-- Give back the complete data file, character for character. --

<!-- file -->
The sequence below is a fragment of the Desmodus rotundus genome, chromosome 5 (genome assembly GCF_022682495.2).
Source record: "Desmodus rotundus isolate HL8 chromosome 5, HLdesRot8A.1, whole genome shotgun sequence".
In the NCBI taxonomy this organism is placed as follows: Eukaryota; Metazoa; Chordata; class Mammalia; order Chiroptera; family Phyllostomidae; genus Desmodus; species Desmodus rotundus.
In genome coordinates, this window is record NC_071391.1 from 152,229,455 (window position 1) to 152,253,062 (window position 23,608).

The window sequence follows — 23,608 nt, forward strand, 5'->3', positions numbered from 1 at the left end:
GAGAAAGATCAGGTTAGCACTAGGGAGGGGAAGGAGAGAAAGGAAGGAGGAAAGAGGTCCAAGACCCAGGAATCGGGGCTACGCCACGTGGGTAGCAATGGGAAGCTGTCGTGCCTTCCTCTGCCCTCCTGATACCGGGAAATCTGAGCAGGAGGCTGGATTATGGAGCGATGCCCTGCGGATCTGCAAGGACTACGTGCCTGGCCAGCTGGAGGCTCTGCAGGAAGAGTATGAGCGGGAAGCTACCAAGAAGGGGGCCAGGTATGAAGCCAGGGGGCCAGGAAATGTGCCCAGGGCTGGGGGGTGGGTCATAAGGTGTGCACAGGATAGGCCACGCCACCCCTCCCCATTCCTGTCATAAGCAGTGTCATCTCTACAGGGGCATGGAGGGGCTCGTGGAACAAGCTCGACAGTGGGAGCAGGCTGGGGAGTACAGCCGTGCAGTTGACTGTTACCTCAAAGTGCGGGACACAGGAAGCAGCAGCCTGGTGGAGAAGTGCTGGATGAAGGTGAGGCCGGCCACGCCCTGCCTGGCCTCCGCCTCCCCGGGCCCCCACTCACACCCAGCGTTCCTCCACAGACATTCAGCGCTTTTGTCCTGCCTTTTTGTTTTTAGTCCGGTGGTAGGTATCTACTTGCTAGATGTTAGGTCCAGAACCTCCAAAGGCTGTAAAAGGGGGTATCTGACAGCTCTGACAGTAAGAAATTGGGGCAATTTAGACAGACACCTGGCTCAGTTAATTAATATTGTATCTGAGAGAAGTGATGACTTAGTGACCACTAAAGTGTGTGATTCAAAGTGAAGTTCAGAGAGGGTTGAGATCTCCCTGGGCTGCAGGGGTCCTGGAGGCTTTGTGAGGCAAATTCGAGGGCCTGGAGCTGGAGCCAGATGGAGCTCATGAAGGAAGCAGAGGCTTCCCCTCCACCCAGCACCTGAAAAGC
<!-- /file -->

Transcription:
The sequence below is a fragment of the Desmodus rotundus genome, chromosome 5 (genome assembly GCF_022682495.2).
Source record: "Desmodus rotundus isolate HL8 chromosome 5, HLdesRot8A.1, whole genome shotgun sequence".
In the NCBI taxonomy this organism is placed as follows: Eukaryota; Metazoa; Chordata; class Mammalia; order Chiroptera; family Phyllostomidae; genus Desmodus; species Desmodus rotundus.
In genome coordinates, this window is record NC_071391.1 from 152,229,455 (window position 1) to 152,253,062 (window position 23,608).

The window sequence follows — 23,608 nt, forward strand, 5'->3', positions numbered from 1 at the left end:
GAGAAAGATCAGGTTAGCACTAGGGAGGGGAAGGAGAGAAAGGAAGGAGGAAAGAGGTCCAAGACCCAGGAATCGGGGCTACGCCACGTGGGTAGCAATGGGAAGCTGTCGTGCCTTCCTCTGCCCTCCTGATACCGGGAAATCTGAGCAGGAGGCTGGATTATGGAGCGATGCCCTGCGGATCTGCAAGGACTACGTGCCTGGCCAGCTGGAGGCTCTGCAGGAAGAGTATGAGCGGGAAGCTACCAAGAAGGGGGCCAGGTATGAAGCCAGGGGGCCAGGAAATGTGCCCAGGGCTGGGGGGTGGGTCATAAGGTGTGCACAGGATAGGCCACGCCACCCCTCCCCATTCCTGTCATAAGCAGTGTCATCTCTACAGGGGCATGGAGGGGCTCGTGGAACAAGCTCGACAGTGGGAGCAGGCTGGGGAGTACAGCCGTGCAGTTGACTGTTACCTCAAAGTGCGGGACACAGGAAGCAGCAGCCTGGTGGAGAAGTGCTGGATGAAGGTGAGGCCGGCCACGCCCTGCCTGGCCTCCGCCTCCCCGGGCCCCCACTCACACCCAGCGTTCCTCCACAGACATTCAGCGCTTTTGTCCTGCCTTTTTGTTTTTAGTCCGGTGGTAGGTATCTACTTGCTAGATGTTAGGTCCAGAACCTCCAAAGGCTGTAAAAGGGGGTATCTGACAGCTCTGACAGTAAGAAATTGGGGCAATTTAGACAGACACCTGGCTCAGTTAATTAATATTGTATCTGAGAGAAGTGATGACTTAGTGACCACTAAAGTGTGTGATTCAAAGTGAAGTTCAGAGAGGGTTGAGATCTCCCTGGGCTGCAGGGGTCCTGGAGGCTTTGTGAGGCAAATTCGAGGGCCTGGAGCTGGAGCCAGATGGAGCTCATGAAGGAAGCAGAGGCTTCCCCTCCACCCAGCACCTGAAAAGC